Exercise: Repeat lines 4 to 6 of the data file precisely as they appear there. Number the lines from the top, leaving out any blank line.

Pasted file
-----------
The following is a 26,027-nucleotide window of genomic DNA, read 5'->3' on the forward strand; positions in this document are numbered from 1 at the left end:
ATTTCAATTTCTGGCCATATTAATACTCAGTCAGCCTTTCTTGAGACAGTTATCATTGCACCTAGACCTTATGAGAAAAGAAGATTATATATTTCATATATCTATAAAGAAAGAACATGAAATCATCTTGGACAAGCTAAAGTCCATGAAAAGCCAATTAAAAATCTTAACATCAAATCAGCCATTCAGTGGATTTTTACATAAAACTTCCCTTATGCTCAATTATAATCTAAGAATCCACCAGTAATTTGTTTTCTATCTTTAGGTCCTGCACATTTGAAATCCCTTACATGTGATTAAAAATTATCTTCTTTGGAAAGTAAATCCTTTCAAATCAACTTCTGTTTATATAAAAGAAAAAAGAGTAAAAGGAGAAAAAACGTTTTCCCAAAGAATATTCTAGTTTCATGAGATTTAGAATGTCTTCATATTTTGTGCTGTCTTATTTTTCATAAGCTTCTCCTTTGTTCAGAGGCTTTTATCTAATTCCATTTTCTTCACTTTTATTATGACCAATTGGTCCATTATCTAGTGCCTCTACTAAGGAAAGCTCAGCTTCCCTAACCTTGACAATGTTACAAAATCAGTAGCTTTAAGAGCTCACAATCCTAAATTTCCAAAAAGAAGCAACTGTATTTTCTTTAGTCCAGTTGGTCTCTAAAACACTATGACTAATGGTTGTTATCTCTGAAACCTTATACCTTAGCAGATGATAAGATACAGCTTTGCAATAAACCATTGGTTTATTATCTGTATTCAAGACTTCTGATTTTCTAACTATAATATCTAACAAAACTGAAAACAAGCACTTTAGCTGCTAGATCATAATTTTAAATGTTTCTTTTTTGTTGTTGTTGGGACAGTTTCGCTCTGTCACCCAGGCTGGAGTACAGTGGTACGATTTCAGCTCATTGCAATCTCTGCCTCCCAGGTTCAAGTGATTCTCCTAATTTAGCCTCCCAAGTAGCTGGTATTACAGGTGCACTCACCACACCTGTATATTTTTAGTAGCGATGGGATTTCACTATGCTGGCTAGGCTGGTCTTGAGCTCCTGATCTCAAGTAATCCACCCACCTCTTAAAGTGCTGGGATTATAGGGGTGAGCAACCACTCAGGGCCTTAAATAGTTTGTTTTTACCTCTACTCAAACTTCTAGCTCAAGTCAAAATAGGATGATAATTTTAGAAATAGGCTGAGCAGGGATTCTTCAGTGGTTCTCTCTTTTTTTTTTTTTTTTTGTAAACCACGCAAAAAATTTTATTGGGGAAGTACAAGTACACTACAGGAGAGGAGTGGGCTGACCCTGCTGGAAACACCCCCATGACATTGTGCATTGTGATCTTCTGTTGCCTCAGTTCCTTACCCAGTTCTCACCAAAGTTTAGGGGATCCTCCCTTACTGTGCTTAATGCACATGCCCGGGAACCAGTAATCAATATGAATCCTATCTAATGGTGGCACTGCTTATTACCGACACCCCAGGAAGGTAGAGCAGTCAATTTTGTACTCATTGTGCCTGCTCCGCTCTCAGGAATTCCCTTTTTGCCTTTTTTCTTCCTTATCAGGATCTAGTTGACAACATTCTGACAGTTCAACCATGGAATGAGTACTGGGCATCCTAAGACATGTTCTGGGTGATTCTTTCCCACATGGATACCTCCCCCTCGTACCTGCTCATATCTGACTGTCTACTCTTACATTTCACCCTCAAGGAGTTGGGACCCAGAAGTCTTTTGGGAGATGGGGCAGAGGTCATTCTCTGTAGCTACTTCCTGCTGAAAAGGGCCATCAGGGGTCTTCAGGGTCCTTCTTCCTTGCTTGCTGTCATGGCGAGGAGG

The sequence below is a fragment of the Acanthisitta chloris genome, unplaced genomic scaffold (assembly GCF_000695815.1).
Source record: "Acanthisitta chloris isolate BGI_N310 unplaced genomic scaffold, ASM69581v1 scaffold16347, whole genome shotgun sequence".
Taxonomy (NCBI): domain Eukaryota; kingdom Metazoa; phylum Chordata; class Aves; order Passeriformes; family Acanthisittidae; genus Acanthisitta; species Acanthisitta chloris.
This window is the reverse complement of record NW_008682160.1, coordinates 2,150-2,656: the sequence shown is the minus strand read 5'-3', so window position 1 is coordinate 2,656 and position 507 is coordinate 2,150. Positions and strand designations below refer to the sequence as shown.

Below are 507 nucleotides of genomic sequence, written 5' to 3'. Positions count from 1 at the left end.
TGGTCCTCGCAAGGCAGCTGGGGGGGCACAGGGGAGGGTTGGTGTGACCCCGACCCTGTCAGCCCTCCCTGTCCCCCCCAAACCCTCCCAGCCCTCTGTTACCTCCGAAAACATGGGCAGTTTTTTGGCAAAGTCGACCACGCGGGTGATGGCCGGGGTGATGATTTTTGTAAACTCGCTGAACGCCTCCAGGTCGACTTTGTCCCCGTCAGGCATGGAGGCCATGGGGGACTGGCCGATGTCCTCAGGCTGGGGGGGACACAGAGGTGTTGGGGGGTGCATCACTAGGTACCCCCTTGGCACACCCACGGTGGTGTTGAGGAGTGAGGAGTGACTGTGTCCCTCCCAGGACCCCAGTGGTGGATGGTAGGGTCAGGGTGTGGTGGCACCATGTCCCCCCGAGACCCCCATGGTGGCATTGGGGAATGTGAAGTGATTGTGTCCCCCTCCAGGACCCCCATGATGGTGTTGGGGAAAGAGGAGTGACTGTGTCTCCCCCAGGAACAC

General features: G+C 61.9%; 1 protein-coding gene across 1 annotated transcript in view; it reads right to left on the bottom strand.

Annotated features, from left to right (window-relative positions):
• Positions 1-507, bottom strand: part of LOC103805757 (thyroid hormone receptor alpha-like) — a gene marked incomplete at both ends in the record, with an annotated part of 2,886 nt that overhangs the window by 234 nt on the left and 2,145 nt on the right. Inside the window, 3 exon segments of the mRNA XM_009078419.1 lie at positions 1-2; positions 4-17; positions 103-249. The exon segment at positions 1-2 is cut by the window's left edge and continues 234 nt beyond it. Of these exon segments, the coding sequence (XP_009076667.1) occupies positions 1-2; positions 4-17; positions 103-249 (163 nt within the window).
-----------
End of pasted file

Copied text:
Source record: "Acanthisitta chloris isolate BGI_N310 unplaced genomic scaffold, ASM69581v1 scaffold16347, whole genome shotgun sequence".
Taxonomy (NCBI): domain Eukaryota; kingdom Metazoa; phylum Chordata; class Aves; order Passeriformes; family Acanthisittidae; genus Acanthisitta; species Acanthisitta chloris.
This window is the reverse complement of record NW_008682160.1, coordinates 2,150-2,656: the sequence shown is the minus strand read 5'-3', so window position 1 is coordinate 2,656 and position 507 is coordinate 2,150. Positions and strand designations below refer to the sequence as shown.